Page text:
(or The Universe) created mankind in black and white, male and female, young
and old, left and right, Jew and Gentile, gay and straight, with all their
foibles and eccentricities, having first let man and woman live in paradise
before tasting fruit from the Tree of Knowledge. Laughter
likely prevailed in that joyful paradise, that enlightened existence beyond
good and evil, only to be suppressed once the world was divided into
opposites. As Adam may have grumbled to
God, “My wife and I were happy for 200 years—then we met.”
Peter H. Karlen
Peter Karlen is a former US
and UK law school teacher, former intellectual property lawyer, and author of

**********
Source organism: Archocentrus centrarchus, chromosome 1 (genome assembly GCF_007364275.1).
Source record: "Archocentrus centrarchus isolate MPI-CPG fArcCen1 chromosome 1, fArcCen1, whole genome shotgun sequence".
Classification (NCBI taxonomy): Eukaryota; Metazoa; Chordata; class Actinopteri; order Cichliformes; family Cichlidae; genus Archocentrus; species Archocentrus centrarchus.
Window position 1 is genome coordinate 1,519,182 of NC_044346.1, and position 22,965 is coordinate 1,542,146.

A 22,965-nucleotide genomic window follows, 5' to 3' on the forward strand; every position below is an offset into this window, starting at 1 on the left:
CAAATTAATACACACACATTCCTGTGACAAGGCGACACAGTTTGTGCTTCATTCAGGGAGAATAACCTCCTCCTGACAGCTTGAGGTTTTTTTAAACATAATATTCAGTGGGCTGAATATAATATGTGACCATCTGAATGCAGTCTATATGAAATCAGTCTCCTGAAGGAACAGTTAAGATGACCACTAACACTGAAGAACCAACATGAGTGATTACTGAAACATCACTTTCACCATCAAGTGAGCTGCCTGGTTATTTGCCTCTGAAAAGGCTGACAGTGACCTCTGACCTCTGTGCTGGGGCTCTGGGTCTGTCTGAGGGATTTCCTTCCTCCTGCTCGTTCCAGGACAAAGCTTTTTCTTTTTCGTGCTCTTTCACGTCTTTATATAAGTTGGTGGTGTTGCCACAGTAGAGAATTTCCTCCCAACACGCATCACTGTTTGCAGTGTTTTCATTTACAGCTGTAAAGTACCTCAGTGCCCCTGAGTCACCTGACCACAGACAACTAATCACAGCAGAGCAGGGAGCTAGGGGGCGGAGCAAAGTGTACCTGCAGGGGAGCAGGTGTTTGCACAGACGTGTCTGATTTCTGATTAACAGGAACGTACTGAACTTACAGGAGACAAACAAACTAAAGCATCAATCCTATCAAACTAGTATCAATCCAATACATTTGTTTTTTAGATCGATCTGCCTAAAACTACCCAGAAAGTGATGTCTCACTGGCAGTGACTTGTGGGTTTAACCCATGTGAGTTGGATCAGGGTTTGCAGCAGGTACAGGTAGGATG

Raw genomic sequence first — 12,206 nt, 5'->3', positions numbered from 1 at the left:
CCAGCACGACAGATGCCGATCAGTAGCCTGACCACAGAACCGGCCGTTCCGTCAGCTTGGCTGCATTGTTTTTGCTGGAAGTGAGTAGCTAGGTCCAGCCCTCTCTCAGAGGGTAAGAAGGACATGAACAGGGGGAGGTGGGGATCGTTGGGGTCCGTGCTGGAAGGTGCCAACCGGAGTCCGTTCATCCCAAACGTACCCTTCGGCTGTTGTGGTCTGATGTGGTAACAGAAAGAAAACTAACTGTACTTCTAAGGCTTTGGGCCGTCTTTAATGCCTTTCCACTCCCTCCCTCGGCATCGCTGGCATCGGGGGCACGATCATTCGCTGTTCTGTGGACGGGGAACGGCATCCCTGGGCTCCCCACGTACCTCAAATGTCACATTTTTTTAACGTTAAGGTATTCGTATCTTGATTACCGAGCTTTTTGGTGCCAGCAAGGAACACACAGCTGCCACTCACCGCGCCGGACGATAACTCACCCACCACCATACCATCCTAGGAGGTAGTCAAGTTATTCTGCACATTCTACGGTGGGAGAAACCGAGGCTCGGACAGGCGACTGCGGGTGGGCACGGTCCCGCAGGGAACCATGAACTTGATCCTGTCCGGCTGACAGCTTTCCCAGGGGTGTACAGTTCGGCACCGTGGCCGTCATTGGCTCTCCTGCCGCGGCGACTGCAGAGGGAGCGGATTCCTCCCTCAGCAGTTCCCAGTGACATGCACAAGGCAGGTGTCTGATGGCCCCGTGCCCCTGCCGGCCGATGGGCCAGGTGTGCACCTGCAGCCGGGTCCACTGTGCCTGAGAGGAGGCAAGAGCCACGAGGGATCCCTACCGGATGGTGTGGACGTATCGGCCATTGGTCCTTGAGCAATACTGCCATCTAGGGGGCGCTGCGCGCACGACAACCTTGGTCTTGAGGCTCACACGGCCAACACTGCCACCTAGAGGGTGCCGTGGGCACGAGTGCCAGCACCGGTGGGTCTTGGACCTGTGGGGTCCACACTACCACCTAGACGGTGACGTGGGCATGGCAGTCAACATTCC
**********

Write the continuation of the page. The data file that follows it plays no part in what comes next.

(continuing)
numerous publications on art, literary, and entertainment law and aesthetics.
The author thanks the Contemporary Aesthetics reviewers whose
time, effort, and critiques made this article better. "We ought never to do wrong when people
are looking." (Mark Twain)
Published on March 29, 2014.
 Thomas Hobbes, Human Nature (1650), chap. IX, sec. 13.
 Compare the Solomon
“humility theory” of humor in Robert Solomon, “Are the Three Stooges
Funny? Soitanly!,” in Aesthetics in Perspective, ed. Kathleen
Higgins (New York: Harcourt Brace &
Co., 1996), pp. 604-10.
 Freud, “Wit and its
Relation to the Unconscious,” p. 730.
 See, e.g., Christie
Davies, “Humor Theory and the Fear of Being Laughed At,” HUMOR: International Journal of Humor Research, 22, 1-2 (2009),
49-62. Much has been written about “gelotophobia" (fear of being
laughed at) but not much about "gelatophobia."
 Arthur Koestler, The Act
of Creation, (London: Pan Books Ltd,
1975), p. 79.
 Compare Robert R.